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GPs need to feel more enabled to diagnose lung disease early

Despite lung disease being the third biggest killer in the UK, data on respiratory health is patchy and inconsistent. By launching a Data Tracker, the Taskforce for Lung Health has highlighted gaps and made information about lung health publicly available for the first time

The tracker shows that despite the Government’s pledge to go smoke free by 2030, approximately one million people could have quit smoking if Government funding for services and campaigns had been maintained at 2011 levels.

The decline in smoking services and frequent changes in the level of services commissioned means that GPs may not know where to refer patients. As GPs, in line with NICE guidelines, we have a responsibility to find out what the best options are for patients locally. We must ensure we deliver very brief advice on smoking cessation, can prescribe treatments such as NRT and deliver behavioural support for patients who otherwise can’t access support to quit smoking, utilising resources such as the PCRS guide.

But to truly make an impact on lung health, our focus should turn to earlier diagnosis. The earlier someone knows they have COPD, the more effective the treatment for tobacco dependency will be, leading to fewer exacerbations and a slower decline. I’ve met far too many people who could have led vastly different lives if every time they visited their GP they had received Very Brief Advice by someone correctly trained to deliver it.

The reasons for earlier diagnosis go beyond the opportunity to deliver tobacco dependence treatment. For instance, we need people to have greater awareness and understanding of when their breathlessness might be a problem, and have the confidence to tell their GP about it.

Declining smoking services means that GPs may not know where to refer patients

One in ten older adults experience chronic breathlessness daily, but its insidious development means it often severely progresses. It’s a predictor of premature death, so earlier diagnosis can see significantly improved patient outcomes.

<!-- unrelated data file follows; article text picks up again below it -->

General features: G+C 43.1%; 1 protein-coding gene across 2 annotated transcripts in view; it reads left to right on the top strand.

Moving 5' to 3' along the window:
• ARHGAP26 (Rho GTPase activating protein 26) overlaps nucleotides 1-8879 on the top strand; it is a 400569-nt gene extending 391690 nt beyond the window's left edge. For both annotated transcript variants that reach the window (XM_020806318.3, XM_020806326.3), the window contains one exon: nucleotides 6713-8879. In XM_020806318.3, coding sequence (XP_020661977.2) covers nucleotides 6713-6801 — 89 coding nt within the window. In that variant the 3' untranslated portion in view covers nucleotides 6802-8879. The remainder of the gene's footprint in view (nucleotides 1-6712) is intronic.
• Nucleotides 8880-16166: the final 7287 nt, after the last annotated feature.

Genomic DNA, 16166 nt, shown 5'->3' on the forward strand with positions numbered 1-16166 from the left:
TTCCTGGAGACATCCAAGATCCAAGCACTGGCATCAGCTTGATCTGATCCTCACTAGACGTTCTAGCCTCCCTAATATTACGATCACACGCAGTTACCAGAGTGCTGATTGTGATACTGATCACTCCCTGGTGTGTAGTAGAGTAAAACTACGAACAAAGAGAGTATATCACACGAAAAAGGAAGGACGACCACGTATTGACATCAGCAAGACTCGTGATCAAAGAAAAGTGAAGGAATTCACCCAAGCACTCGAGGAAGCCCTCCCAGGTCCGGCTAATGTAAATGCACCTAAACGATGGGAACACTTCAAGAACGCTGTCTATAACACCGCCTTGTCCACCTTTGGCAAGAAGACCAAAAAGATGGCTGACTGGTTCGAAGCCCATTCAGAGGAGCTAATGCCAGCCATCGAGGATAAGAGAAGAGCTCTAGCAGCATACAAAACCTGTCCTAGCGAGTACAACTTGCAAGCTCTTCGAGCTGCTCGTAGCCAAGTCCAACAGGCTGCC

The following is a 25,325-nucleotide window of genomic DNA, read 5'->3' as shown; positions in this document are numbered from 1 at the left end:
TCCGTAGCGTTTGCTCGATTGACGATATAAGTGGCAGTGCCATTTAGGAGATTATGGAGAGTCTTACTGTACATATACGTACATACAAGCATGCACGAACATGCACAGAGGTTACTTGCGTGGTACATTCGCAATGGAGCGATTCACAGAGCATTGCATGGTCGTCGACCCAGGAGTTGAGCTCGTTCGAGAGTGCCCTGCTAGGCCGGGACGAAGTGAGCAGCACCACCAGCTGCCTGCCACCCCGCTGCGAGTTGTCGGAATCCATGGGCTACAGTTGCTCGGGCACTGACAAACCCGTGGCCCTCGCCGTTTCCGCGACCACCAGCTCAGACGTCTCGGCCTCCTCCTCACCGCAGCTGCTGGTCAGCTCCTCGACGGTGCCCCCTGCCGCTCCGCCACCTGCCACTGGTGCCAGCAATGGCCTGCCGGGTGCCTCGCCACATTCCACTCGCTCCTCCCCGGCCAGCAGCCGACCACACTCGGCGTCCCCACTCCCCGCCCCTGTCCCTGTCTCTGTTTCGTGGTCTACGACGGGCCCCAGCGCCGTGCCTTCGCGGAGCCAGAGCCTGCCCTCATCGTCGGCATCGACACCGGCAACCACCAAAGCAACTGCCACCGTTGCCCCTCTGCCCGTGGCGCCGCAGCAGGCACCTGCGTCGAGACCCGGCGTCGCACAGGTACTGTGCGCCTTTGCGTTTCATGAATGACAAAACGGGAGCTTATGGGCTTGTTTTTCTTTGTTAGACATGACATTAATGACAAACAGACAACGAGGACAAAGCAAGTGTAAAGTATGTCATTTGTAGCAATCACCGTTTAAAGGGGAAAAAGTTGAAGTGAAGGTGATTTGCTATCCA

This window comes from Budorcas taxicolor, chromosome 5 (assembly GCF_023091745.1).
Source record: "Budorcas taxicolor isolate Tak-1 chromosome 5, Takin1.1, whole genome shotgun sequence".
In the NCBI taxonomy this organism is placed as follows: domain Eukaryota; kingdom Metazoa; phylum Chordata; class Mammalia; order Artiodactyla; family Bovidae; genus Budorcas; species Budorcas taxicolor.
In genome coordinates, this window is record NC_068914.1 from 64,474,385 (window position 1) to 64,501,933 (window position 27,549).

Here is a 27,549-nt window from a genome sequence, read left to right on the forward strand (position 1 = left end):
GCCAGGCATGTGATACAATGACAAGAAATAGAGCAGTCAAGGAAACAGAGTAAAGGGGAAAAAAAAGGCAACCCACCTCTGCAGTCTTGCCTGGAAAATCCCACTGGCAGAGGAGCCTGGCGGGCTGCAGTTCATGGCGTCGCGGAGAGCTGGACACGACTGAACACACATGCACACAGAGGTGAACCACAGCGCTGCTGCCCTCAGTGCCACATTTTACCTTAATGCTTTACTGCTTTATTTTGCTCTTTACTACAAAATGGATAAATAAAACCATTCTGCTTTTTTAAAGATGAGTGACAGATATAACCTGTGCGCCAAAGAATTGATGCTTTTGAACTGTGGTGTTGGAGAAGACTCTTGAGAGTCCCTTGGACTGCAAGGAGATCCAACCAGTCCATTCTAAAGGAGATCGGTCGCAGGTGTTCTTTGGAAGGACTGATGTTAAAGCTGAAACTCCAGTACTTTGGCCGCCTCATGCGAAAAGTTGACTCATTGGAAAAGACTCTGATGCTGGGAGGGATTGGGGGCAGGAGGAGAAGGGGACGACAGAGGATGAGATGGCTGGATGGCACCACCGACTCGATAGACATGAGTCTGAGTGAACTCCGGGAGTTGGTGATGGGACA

The diagnosis route for GPs, community pharmacists, nurses and other healthcare professionals to follow when a patient presents with severe breathlessness (not considered to be possible cancer), is ad hoc. Unlike the two-week window for cancer, time targets for how quickly a patient should be seen, receive diagnostic tests and start treatment don’t exist.

Developing and implementing easier-to-follow pathways for initial comprehensive approaches to diagnosis, and clarity in how to treat the symptom of breathlessness as well as the underlying causes, will ensure practitioners are better-equipped to recognise and manage this condition. 

Compared to diabetes and coronary artery disease, there is currently less awareness and action regarding lung health in the UK. For decades, effective, well-maintained national data sets for cancer have helped us understand the disease and facilitated new research. Data gaps showcase how far behind lung health is compared to other conditions.

The data we do have tells us that diagnosis rates for lung disease are far behind the levels they should be, even for well-known lung conditions such as asthma. According to Asthma UK, an estimated 200,000 people have severe asthma, but only around 3,000 have been officially diagnosed and recorded on the Severe Asthma Registry.

Since the Taskforce launched, NHS England has made respiratory a clinical priority in its long term plan for the first time. However, GPs need support on the frontline to deliver this by having access to more resources to help change diagnostic practice.

Dr Noel Baxter is a GP in London, policy lead of the Primary Care Respiratory Society and clinical advisor of the British Lung Foundation & Asthma UK partnership


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